Lanzhou lamian is a tasty soup with beef and hand-pulled noodles served across China. It’s so popular that, over the years, it’s evolved into a kind of unofficial brand—and now a fight is under way to control the name.
About five years ago the government of Lanzhou, the capital of the Gansu province in northwest China, began to seek control over who could use the name. That spelled trouble for Hualong Hui Autonomous County, located in the neighboring Qinghai province and inhabited by the Hui, a predominantly Muslim ethnic minority.
In the 1980s, Hualong pivoted from making illegal guns to serving Lanzhou lamian. It was an unusual move, with the county government providing financial incentives for residents to open eateries, starting locally and spreading outward.
But it worked. Today more than a tenth of China’s 100,000-plus Lanzhou lamian restaurants are owned by Hui from Hualong, according to state-run China National Radio (link in Chinese). This year the government will make about $3.2 million (link in Chinese) in related loans. In the year’s first half, some $66 million of the county’s $90 million in service-related income was generated by Lanzhou lamian businesses, according to the county’s official website (link in Chinese).
Authorities in Lanzhou, eager to promote their city, took note of the initiative’s success. In 2010 the city government created the official brand “Lanzhou Beef Lamian” and licensed its use to a catering company called Eastern Palace, which opened branches in Lanzhou in the same year. It began to expand its business nationwide about three years ago, and now it has over 400 branches.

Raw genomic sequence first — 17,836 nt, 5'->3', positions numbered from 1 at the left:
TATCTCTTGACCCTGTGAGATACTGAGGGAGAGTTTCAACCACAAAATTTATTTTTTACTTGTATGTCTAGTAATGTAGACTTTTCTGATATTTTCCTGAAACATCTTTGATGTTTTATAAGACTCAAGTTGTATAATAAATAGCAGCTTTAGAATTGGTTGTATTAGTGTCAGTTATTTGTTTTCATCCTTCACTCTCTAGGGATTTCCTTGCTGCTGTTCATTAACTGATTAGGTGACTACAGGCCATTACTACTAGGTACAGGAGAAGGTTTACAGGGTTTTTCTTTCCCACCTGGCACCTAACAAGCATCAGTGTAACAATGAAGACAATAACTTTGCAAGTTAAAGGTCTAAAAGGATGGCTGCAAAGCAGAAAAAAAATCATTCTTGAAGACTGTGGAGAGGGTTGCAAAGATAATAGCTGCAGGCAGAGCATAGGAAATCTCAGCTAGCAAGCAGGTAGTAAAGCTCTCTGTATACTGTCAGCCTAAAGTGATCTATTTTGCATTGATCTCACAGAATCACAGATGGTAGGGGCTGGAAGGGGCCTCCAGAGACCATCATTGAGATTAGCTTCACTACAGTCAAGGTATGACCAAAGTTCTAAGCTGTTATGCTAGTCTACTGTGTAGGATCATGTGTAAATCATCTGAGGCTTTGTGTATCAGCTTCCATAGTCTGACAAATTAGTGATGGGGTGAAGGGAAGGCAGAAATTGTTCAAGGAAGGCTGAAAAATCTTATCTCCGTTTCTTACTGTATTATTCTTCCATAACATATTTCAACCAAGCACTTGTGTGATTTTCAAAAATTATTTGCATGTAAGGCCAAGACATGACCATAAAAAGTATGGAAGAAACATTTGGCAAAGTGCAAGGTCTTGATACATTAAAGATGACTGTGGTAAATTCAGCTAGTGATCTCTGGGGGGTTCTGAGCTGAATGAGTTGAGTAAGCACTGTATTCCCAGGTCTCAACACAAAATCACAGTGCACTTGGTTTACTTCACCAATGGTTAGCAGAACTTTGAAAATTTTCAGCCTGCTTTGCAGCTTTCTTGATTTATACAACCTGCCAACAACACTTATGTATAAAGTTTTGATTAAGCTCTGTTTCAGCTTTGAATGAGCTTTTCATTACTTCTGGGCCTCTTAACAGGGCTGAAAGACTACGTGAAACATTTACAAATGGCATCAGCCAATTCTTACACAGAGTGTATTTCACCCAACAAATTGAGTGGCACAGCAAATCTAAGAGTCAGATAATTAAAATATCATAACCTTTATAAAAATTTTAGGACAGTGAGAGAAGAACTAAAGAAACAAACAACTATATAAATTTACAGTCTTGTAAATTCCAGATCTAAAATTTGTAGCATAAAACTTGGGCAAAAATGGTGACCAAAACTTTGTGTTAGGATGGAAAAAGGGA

The restaurants feature yellow signboards, spacious dining halls, and uniformed waiters and cooks. They also serve “real” Lanzhou beef lamian, which, many consumers are now learning, differs significantly from the version made by the Hualong Hui and others.
Aside from the many seasonings it uses, “the soup of authentic Lanzhou lamian is stewed with beef bones and chicken bones,” one blogger explained on Weibo. “Basically, no soup will be left if you eat it in Lanzhou, but the soup of non-local Lanzhou lamian is blended with beef tallow and pepper.”
Inevitably, as business boomed for Eastern Palace, some of its outlets drew ire from established eateries. Such was the case with an outlet recently opened in Shenzhen.
According to China National Radio (link in Chinese), Hualong Hui who owned competing Lanzhou lamian diners sent people to block the new restaurant’s entrance, and only desisted after extracting “protection money.”
Pictures posted on Sina Weibo, a social media platform, show dozens of men from the Hui minority—wearing their signature white, rounded caps— standing at the door of the new restaurant and carrying signs protesting the undermining of “ethnic unity,” and the disruption of Lanzhou lamian “regulations.”
Another sign, apparently set up by the restaurant owner, read: “Hooligans are bullying customers at our entrance. To uphold justice, please come in.”